Recession fears bubbled up again as the S&P/TSX Composite Index plummeted over 2% this week. With Donald Trump declaring unexpected tariffs on European goods, the pain for global stock markets could just be getting started.
Canadian investors could be forgiven for being anxious. The yield curve inverted months ago, corporate debt is at a record high, two Canadian cities made it to the top 10 of UBS’ housing bubble Index and company earnings are starting to weaken.
Add to that the slowdown in global growth as well as the ongoing trade war and there’s plenty of reasons to expect a Canadian recession soon. However, no one can time a recession with precision, and the costs of staying out of the market may even be higher than the costs of losing money in a downturn.
With that in mind, here are two stocks that could weather the storm of a recession and prove to be excellent parking spots for your money in 2020:
Critical services like garbage collection and waste recycling tend to be insulated from the wider economy. Waste Connections (TSX:WCN)(NYSE:WCN) is the clear leader in this industry, and the company has already demonstrated an ability to retain value through downturns in the past.
During the economic slowdown of 2015-2016, when the price of oil collapsed and the nation’s gross domestic product contracted, Waste Connections’ stock was up over 40%. The stock price has nearly tripled over the past five years alone.
Waste Connections seems to be driving its growth through acquisitions, which means it could actually benefit from a correction in the market value of its smaller rivals and assimilate their business to expand its core operations.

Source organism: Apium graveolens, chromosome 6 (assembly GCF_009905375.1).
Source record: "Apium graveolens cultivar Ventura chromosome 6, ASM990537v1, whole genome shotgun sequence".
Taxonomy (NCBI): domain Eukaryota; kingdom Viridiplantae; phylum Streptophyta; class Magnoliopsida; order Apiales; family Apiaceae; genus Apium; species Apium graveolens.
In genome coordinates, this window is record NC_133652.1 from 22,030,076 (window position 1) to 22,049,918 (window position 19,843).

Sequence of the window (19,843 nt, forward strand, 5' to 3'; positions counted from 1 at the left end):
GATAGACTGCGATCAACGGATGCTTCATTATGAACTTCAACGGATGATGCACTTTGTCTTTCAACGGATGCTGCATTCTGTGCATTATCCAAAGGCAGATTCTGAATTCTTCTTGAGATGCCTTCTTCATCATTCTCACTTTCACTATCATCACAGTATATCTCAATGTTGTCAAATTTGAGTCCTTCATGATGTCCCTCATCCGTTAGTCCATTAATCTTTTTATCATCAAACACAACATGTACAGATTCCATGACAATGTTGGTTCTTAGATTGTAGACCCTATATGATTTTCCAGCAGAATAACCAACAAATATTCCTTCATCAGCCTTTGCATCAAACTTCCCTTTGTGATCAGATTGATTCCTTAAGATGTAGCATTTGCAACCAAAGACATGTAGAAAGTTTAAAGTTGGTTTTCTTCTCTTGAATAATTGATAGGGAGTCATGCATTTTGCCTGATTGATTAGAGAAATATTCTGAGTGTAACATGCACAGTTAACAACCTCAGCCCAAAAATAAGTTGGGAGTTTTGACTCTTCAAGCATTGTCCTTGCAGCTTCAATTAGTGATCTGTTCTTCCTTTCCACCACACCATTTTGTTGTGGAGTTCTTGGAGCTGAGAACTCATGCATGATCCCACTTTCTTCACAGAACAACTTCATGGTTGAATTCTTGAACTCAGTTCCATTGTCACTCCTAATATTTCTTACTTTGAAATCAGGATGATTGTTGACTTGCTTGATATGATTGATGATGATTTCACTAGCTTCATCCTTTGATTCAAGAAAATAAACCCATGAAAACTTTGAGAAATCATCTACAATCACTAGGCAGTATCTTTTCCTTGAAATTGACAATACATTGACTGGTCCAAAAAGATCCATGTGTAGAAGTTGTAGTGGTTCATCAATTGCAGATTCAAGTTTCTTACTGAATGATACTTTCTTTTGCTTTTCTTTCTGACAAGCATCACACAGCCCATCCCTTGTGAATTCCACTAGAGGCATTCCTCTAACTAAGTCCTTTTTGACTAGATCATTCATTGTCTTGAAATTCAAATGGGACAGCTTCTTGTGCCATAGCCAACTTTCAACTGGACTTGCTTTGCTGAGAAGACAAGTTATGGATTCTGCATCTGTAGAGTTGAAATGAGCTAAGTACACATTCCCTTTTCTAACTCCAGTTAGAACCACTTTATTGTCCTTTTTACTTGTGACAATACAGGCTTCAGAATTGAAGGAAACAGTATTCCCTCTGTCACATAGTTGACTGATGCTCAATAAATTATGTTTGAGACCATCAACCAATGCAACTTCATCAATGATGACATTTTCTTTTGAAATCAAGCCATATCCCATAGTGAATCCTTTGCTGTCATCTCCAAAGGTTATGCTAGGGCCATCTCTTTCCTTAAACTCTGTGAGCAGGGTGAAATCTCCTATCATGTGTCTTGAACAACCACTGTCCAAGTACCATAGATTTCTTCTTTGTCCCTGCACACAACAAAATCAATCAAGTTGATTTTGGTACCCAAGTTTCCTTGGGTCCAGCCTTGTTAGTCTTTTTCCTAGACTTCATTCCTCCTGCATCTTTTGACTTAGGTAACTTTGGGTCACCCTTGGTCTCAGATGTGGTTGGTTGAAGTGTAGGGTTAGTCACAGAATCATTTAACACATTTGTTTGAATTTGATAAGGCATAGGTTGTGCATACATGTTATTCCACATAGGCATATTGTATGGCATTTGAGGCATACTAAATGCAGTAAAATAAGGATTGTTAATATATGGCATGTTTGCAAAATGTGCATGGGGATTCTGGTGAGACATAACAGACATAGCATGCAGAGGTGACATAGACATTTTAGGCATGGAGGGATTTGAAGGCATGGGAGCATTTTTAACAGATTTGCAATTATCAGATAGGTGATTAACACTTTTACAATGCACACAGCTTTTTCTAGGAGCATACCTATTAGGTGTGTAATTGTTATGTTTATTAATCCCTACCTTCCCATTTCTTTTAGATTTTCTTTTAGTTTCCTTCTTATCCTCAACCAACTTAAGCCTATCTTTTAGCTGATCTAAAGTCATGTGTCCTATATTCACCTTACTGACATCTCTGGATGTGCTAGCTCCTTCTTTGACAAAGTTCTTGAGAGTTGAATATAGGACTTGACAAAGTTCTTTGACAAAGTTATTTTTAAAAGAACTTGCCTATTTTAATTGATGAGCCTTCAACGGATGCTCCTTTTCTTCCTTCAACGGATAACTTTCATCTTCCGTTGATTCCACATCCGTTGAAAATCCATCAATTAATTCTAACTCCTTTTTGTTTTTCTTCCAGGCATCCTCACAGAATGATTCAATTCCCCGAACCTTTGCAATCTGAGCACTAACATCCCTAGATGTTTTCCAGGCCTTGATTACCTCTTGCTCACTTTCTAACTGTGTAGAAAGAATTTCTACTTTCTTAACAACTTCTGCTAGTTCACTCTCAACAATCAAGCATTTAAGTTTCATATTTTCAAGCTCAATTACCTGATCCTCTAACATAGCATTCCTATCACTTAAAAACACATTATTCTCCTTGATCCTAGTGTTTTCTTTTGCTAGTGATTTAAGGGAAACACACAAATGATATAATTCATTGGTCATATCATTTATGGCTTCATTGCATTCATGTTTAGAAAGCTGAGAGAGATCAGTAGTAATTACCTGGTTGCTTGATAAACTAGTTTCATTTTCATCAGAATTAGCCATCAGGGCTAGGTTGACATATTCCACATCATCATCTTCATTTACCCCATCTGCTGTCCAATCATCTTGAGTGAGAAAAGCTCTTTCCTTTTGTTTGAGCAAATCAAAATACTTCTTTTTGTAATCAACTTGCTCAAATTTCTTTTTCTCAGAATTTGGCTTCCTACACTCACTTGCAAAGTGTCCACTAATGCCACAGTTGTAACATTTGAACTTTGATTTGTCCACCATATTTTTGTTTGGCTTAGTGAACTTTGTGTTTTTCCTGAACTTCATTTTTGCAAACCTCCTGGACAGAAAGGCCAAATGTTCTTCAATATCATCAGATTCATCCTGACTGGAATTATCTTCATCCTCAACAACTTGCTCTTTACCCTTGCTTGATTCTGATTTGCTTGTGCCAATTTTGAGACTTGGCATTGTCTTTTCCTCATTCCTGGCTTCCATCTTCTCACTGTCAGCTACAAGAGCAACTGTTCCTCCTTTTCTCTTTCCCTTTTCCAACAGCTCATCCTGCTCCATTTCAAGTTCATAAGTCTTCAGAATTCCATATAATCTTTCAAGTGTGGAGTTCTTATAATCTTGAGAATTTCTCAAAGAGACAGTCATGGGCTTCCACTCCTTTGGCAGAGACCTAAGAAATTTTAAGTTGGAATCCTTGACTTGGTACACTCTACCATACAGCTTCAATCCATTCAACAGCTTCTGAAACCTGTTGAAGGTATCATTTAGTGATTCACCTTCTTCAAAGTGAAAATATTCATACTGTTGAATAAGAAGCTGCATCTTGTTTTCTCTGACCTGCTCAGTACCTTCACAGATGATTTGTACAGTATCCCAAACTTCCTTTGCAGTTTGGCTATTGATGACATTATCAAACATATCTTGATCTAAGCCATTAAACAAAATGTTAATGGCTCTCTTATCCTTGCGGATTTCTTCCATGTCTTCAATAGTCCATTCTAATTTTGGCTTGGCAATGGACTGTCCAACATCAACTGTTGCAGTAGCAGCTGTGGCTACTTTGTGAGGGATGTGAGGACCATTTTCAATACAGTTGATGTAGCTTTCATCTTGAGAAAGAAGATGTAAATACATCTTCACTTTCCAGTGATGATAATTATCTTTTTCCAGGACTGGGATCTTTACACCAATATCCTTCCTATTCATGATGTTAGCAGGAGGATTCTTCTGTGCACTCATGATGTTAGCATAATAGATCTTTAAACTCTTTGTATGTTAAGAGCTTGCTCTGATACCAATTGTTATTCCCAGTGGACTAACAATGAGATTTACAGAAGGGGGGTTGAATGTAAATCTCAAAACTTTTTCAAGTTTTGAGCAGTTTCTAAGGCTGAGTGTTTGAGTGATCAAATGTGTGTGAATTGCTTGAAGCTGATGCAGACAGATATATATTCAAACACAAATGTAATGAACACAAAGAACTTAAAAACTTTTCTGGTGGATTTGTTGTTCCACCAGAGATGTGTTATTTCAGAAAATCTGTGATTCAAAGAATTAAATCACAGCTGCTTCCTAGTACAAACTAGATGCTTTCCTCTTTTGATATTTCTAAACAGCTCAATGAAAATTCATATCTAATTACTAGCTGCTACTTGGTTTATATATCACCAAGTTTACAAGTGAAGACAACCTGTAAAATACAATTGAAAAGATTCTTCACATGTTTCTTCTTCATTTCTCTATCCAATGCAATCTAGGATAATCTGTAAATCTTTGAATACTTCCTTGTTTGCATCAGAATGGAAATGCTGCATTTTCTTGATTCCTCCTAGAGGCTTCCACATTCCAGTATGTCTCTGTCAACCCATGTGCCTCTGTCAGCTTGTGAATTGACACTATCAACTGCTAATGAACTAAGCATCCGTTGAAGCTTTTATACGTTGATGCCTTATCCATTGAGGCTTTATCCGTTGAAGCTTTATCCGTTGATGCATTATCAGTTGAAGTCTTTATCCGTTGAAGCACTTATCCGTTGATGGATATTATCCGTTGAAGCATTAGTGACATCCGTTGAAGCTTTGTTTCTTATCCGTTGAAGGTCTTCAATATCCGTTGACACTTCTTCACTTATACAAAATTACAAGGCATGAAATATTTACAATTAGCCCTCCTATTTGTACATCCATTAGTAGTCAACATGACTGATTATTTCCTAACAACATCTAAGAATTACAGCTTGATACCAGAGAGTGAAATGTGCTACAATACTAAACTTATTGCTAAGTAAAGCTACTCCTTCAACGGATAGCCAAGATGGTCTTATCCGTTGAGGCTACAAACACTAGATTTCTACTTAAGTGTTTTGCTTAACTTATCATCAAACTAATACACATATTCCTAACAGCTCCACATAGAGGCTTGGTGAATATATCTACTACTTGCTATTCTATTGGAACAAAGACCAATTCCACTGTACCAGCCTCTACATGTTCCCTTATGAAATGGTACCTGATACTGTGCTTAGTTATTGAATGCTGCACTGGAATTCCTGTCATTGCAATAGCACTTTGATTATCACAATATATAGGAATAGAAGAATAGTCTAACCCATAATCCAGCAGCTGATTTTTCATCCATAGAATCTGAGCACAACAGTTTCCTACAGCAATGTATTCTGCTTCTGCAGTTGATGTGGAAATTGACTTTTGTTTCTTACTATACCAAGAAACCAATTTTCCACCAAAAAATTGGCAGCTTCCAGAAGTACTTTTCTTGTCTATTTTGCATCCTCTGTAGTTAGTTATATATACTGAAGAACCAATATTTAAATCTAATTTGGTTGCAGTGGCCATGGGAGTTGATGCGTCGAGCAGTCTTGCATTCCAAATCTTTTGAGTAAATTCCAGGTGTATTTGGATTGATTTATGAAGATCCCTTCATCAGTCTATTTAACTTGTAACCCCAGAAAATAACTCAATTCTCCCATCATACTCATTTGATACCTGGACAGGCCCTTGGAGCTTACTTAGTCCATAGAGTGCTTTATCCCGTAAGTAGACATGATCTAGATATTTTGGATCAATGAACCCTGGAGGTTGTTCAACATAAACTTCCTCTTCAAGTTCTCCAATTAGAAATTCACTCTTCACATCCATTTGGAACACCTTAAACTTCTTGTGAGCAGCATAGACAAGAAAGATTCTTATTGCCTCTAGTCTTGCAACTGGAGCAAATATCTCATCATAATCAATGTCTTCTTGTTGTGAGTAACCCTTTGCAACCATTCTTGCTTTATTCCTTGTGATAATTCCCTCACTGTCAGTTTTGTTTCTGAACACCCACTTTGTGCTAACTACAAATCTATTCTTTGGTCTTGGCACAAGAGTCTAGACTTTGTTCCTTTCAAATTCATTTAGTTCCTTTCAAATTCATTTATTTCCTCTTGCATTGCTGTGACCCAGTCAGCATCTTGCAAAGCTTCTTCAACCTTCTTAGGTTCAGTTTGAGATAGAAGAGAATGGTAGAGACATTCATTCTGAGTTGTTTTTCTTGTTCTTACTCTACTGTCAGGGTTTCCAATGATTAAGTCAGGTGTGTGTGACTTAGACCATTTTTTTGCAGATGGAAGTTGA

Underlying fundamentals appear to be strong enough to support this acquisition-driven growth for the foreseeable future. The company generated about $1.5 billion in operating cash flow over the past year, has low debt and nearly $214 million in cash and cash equivalents on its books.
Investors should certainly add this to the recession-proof watch list.
With a portfolio of gas and electric operations spread across the United States, Canada, and the Caribbean, and a market capitalization of $24.7 billion, Fortis (TSX:FTS)(NYSE:FTS) is one of North America’s largest utilities.
Utilities are notoriously entrenched, which means that their earnings and margins remain stable regardless of the market cycle or economic conditions. Consumers have no choice but to pay their electric and gas bills even if their income has taken a hit. Fortis enhances this robust business model with savvy capital allocation and financial discipline.
Management seems laser-focused on expansion, recently announcing that they had signed an agreement to ship 53,000 tons of LNG to China per year, making it the first Canadian energy supplier to do so.
The company’s robust business model and acquisition expansion strategy has paid off well for early investors, who’ve enjoyed a 550% return over the past decade. In fact, the stock lost just 22% of its value during the great financial crisis of 2008-09 and has been steadily appreciating ever since.
Even if the Canadian economy enters a recession over the next year, companies that provide essential services, such as electricity and waste management, may be able to retain their value better than others.